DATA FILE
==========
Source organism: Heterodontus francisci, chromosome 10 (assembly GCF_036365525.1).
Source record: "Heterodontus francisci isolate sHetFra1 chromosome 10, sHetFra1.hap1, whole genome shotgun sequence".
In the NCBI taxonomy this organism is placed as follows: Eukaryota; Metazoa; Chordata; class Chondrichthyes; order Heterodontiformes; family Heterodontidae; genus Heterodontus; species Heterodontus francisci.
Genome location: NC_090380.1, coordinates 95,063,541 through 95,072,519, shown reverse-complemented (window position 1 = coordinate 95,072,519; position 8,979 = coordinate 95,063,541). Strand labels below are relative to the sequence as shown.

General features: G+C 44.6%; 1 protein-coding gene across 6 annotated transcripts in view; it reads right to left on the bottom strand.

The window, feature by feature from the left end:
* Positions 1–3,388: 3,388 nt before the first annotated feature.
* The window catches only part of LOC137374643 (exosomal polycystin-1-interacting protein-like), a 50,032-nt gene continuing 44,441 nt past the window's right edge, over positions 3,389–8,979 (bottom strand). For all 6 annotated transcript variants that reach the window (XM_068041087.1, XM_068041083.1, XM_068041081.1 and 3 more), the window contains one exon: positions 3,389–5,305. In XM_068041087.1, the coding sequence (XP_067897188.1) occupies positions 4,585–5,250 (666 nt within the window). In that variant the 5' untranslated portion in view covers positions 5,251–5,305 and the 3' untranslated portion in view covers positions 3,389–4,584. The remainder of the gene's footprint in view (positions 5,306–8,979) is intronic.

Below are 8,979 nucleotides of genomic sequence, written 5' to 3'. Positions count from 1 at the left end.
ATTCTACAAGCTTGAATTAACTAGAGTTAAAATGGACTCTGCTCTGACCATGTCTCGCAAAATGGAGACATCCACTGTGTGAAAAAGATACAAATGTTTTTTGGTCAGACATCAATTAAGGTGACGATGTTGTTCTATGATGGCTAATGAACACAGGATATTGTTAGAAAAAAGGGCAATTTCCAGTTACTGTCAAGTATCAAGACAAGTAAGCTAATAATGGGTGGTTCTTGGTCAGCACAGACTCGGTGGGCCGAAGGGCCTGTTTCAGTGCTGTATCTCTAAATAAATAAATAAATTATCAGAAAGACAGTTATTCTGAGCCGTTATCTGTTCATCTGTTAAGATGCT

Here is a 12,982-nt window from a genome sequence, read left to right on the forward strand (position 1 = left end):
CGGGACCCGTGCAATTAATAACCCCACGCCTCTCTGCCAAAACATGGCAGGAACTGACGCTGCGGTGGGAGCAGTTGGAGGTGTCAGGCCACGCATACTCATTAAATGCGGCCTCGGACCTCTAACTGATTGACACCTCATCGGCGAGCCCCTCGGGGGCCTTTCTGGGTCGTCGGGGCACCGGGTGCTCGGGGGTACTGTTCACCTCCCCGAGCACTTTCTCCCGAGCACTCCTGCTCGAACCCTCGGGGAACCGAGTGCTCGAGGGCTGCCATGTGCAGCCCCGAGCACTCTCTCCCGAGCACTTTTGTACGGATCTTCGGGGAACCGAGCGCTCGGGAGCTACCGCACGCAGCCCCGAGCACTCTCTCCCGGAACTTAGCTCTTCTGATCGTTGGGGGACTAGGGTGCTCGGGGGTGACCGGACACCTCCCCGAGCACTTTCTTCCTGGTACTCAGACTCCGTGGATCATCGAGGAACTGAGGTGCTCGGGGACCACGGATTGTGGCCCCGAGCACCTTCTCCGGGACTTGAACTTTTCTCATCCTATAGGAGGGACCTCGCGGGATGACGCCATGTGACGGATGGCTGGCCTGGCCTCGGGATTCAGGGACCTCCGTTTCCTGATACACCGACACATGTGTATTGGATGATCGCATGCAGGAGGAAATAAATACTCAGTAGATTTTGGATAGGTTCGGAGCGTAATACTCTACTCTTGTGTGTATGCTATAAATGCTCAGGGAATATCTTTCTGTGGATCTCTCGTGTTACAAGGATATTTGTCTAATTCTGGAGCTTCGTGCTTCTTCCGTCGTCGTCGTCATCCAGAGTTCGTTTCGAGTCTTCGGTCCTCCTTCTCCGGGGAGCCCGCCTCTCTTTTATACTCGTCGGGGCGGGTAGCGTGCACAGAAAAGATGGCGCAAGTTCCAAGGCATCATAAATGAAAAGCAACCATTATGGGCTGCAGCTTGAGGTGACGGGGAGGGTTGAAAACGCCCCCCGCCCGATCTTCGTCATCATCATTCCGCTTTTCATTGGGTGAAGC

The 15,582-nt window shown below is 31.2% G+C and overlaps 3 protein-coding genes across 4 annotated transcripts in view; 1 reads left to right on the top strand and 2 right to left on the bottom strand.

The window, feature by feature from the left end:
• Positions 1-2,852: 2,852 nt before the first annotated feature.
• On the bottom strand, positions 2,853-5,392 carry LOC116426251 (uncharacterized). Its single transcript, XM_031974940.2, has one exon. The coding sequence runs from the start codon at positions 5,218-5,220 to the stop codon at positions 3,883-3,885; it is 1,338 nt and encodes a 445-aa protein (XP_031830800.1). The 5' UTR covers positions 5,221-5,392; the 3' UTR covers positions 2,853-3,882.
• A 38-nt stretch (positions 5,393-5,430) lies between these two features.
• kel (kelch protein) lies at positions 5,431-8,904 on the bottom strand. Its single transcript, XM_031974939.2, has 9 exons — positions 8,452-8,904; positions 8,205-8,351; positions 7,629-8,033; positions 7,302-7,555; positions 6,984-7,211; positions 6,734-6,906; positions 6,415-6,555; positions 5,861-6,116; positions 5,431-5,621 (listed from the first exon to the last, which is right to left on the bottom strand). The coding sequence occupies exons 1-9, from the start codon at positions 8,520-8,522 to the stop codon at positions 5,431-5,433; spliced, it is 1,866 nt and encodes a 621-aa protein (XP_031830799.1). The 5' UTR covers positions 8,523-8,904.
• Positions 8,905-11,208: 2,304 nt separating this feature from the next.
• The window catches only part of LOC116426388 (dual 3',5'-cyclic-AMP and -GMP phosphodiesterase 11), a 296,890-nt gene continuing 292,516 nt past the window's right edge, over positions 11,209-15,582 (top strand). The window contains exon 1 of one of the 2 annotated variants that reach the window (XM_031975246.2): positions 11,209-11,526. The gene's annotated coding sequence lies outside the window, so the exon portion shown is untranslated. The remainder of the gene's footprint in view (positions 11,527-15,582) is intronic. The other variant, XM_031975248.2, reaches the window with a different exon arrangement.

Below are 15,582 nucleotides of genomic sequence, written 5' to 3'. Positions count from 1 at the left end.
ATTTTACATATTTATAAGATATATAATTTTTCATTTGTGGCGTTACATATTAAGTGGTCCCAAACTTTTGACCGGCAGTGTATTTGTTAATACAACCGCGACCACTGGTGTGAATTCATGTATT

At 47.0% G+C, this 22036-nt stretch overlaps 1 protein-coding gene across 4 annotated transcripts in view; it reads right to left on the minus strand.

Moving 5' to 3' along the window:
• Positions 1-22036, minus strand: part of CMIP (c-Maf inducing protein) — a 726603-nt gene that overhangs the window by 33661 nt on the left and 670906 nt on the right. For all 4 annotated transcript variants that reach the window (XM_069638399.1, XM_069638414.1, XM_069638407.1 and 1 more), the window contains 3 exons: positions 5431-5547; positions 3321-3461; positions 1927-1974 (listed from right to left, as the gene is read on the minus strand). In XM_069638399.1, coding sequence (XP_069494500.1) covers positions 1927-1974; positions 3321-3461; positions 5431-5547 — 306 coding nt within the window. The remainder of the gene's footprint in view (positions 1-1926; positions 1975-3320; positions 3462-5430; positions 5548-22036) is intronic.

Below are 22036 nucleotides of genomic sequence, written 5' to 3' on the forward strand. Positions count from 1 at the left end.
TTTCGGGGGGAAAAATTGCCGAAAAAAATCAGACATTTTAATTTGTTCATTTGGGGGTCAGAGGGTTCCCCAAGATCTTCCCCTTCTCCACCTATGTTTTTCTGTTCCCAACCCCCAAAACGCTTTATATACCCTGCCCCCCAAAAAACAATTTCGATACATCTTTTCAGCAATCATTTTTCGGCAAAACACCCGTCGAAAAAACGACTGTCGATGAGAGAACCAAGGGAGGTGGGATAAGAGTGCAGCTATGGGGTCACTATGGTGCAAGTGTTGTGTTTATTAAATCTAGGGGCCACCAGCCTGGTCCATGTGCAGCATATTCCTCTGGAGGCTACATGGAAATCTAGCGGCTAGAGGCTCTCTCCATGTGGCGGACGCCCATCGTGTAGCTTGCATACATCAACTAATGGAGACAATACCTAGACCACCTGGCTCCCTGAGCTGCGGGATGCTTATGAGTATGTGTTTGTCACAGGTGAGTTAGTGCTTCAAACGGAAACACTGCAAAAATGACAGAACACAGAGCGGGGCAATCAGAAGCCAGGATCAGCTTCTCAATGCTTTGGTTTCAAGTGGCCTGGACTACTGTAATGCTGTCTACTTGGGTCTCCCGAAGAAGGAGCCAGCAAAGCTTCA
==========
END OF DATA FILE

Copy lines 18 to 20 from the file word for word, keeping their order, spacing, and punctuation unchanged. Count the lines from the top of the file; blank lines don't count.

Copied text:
• kel (kelch protein) lies at positions 5,431-8,904 on the bottom strand. Its single transcript, XM_031974939.2, has 9 exons — positions 8,452-8,904; positions 8,205-8,351; positions 7,629-8,033; positions 7,302-7,555; positions 6,984-7,211; positions 6,734-6,906; positions 6,415-6,555; positions 5,861-6,116; positions 5,431-5,621 (listed from the first exon to the last, which is right to left on the bottom strand). The coding sequence occupies exons 1-9, from the start codon at positions 8,520-8,522 to the stop codon at positions 5,431-5,433; spliced, it is 1,866 nt and encodes a 621-aa protein (XP_031830799.1). The 5' UTR covers positions 8,523-8,904.
• Positions 8,905-11,208: 2,304 nt separating this feature from the next.
• The window catches only part of LOC116426388 (dual 3',5'-cyclic-AMP and -GMP phosphodiesterase 11), a 296,890-nt gene continuing 292,516 nt past the window's right edge, over positions 11,209-15,582 (top strand). The window contains exon 1 of one of the 2 annotated variants that reach the window (XM_031975246.2): positions 11,209-11,526. The gene's annotated coding sequence lies outside the window, so the exon portion shown is untranslated. The remainder of the gene's footprint in view (positions 11,527-15,582) is intronic. The other variant, XM_031975248.2, reaches the window with a different exon arrangement.